The best crisis communications plan is one you ideally never have to use. But there’s no telling when your organization could be faced with a crisis or what that crisis might look like. This presents a unique challenge for PR professionals – especially those who aren’t prepared for a crisis.

On one hand, preparation plays a crucial role in crisis management. Playing out likely crisis scenarios, studying past responses to crises and outlining a chain of command are all effective ways to prepare your organization for crises. But unfortunately, according to a Deloitte survey, only 49% of respondents said their companies have playbooks for crisis scenarios.

On the other hand, preparation alone will not make your company crisis-proof. As communicators, we must anticipate any unexpected hurdles thrown our way and possess the skills necessary to overcome them.

When reflecting on the state of crisis communications today, here are three challenges and corresponding opportunities communicators should be aware of and prepared to handle:

1. Pressed for time

When a crisis arises, the expectation is the time to respond is now. The longer a company delays its response, the more its reputation could suffer – or worse, false rumors and misinformation could spread. This element of urgency adds a massive layer of complexity to crisis situations.

A good crisis communicator will take this opportunity to think fast, decide on a response and proceed with confidence and conviction. There is simply not enough time to go into analysis paralysis mode or waste too much time debating responses internally. The key is finding the right combination of swift and strategic during a crisis.

While this is an older example, it’s a classic case of crisis comms done well. Odwalla Foods exemplified swiftly responding to a crisis. When an E. coli contamination in the company’s apple juice caused one child death and more than 60 illnesses, CEO Stephen Williamson immediately responded by recalling almost $7 million worth of Odwalla products and promising to pay all medical costs for those affected. The company’s value dropped significantly in the immediate aftermath, but Coca-Cola purchased the company for $186 million just five years later.

2. A high expectation of transparency

Social media has significantly altered the way we approach crisis situations. Among these changes, one of the most important is the public now expects more transparency from companies than ever before. Meaning, companies absolutely must lead with the truth or risk being exposed further down the road.

Ultimately, this is a good thing: more transparency presents an opportunity to build greater trust between companies and the public, strengthening the relationship between brands and their audience.

Volkswagen paid the price for lacking initial transparency in 2015 when the EPA accused the auto manufacturer of using software to fool and pass emissions tests. Company executives first claimed they had no knowledge of any foul play, but an ensuing investigation forced them to admit they were in fact aware of the software. The scandal significantly damaged Volkswagen’s reputation.

3. The risk of burnout is real

As I’m sure many of us who have worked through these situations are aware, crisis communications is a high-pressure, high-stress job. Communicators are often required to be always “on,” leaving them with little-to-no downtime. This can easily lead to burnout, stress and anxiety for the person charged with handling crises.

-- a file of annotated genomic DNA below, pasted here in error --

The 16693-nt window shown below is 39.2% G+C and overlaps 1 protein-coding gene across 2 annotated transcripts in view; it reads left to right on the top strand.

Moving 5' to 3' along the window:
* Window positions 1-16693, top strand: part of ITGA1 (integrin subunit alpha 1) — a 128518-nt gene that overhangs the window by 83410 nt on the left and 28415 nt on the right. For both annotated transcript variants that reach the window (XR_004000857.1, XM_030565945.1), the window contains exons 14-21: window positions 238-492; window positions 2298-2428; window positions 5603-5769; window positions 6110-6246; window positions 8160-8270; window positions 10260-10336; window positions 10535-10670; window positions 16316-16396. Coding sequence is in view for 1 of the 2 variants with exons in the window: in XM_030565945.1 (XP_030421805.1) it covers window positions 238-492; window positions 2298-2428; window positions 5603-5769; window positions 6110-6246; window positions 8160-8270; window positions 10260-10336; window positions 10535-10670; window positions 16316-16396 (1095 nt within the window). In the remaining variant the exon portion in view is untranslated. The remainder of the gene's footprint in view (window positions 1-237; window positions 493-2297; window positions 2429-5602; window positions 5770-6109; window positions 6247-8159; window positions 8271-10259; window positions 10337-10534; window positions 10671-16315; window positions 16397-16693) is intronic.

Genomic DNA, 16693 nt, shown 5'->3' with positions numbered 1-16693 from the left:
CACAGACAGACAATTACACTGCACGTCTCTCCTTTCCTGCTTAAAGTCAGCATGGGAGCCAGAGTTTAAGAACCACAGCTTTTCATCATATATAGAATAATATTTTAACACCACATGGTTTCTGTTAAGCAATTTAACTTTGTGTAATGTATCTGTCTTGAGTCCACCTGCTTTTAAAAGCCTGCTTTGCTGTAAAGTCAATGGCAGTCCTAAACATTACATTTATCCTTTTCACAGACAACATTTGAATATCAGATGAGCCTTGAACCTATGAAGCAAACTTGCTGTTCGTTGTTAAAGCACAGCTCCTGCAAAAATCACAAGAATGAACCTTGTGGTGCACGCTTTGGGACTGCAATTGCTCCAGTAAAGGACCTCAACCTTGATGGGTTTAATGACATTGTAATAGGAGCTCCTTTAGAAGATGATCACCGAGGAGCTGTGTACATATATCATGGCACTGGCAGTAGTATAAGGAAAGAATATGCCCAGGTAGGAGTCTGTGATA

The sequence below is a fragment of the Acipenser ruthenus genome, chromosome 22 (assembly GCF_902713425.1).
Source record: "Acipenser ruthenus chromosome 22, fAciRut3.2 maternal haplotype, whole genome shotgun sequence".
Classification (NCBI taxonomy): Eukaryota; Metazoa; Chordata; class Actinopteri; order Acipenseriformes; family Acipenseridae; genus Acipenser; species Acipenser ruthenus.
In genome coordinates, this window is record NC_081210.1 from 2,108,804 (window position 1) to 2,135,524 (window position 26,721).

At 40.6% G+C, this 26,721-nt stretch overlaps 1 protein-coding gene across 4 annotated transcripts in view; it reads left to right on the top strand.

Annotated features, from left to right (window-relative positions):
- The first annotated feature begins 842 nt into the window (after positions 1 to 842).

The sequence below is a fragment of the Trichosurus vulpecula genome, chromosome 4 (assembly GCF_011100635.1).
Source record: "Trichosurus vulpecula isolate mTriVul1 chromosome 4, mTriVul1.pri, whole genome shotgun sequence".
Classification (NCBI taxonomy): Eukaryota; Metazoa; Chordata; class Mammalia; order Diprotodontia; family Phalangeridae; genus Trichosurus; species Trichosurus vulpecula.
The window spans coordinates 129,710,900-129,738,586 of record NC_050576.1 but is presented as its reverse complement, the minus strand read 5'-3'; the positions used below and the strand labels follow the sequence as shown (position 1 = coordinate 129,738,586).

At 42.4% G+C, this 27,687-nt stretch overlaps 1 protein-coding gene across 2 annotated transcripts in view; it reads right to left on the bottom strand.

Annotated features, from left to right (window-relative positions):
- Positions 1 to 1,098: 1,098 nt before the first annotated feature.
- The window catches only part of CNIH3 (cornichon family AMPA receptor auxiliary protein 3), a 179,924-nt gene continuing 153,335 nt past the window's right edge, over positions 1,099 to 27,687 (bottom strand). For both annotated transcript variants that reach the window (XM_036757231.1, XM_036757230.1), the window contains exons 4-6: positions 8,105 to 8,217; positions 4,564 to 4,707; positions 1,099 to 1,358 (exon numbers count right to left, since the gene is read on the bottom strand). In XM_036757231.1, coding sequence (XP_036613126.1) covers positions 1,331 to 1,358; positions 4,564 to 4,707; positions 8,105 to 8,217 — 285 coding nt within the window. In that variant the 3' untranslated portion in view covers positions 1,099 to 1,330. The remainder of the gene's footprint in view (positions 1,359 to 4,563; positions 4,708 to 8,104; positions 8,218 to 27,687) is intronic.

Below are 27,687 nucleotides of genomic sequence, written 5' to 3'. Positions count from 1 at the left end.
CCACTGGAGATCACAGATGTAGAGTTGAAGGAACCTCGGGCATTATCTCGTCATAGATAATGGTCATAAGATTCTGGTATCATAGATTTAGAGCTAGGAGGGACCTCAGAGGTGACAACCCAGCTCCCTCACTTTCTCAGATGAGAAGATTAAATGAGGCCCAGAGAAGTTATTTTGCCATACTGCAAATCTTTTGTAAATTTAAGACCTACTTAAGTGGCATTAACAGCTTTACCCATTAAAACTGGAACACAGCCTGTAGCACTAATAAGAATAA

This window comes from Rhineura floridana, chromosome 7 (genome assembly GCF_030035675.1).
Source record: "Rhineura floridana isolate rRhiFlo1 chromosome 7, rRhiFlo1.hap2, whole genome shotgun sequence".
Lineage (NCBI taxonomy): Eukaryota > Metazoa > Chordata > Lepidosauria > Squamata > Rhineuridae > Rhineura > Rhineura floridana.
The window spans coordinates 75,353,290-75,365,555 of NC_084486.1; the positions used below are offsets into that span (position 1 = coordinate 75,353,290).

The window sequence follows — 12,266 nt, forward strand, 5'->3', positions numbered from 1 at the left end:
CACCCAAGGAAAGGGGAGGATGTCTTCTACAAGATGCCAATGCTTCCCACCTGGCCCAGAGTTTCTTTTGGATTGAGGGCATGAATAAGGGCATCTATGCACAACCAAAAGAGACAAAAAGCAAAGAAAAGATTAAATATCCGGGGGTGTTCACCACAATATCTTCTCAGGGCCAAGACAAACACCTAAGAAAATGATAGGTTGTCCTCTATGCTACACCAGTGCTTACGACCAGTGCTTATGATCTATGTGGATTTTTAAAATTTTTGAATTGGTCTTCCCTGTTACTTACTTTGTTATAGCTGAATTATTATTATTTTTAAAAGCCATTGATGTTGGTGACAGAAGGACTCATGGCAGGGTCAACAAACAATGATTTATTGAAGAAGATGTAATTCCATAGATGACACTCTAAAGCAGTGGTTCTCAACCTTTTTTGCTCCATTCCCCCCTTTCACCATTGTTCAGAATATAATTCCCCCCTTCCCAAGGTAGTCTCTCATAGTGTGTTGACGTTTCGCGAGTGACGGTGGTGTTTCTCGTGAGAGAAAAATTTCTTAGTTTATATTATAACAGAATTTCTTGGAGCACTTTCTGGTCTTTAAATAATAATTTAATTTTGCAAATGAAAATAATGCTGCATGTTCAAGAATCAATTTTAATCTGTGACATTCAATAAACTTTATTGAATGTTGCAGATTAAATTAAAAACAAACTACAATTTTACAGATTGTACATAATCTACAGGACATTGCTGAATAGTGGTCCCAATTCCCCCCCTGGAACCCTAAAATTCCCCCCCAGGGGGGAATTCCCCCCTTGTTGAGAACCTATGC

Rather than just powering through, PR professionals should take this as an opportunity to build in time for reflection and assessing what’s working/not working during a crisis. You may initially think this is impossible due to what I previously mentioned about the “always on” nature of crisis comms, but without taking time to pause, reflect and evaluate/reassess, critical mistakes could be made if communicators are moving too quickly and not thinking strategically.

Without making reflection part of your crisis comms plan, not only could this cause burnout, but it’s also very difficult to lead an organization through a crisis if you aren’t thinking clearly or providing solid counsel.

Recommended skills for effective crisis communications

Managing crises will always be a critical role for communicators. The challenges discussed here will remain for the foreseeable future. So what skills are required for communicators to effectively handle a crisis? I fundamentally believe these three skills are non-negotiable:

  • Empathy – During a crisis, you must have the ability to put yourself in the shoes of your audience. That way, you can understand how to address the situation and what is important to that person or group of people.
  • Courage – Whether it’s counseling a company to be transparent or encouraging a client to own up to a fault, a good crisis communicator has the courage to advocate for the unpopular solution. It’s vital to be forthcoming with truthful information amid a crisis, no matter how much we (or company leaders) may not want to share it.
  • Agility – Unfortunately, there is no one-size-fits-all crisis communications plan. PR professionals must be flexible and adaptable during a crisis. If you’re too fixed on a particular plan and unwilling to pivot when needed, you can’t effectively manage a crisis.

Successfully managing a crisis requires a blend of preparation, anticipation and actionable skills. The rise of social media has contributed to the increasing complexity of these situations, but it’s also pushing companies and audiences to build stronger relationships through vulnerability, transparency and honesty. Remember, always lead with the truth during a crisis – because if you don’t tell your story, someone else will.

Nikki Little is Senior Vice President at Franco. Connect with her on LinkedIn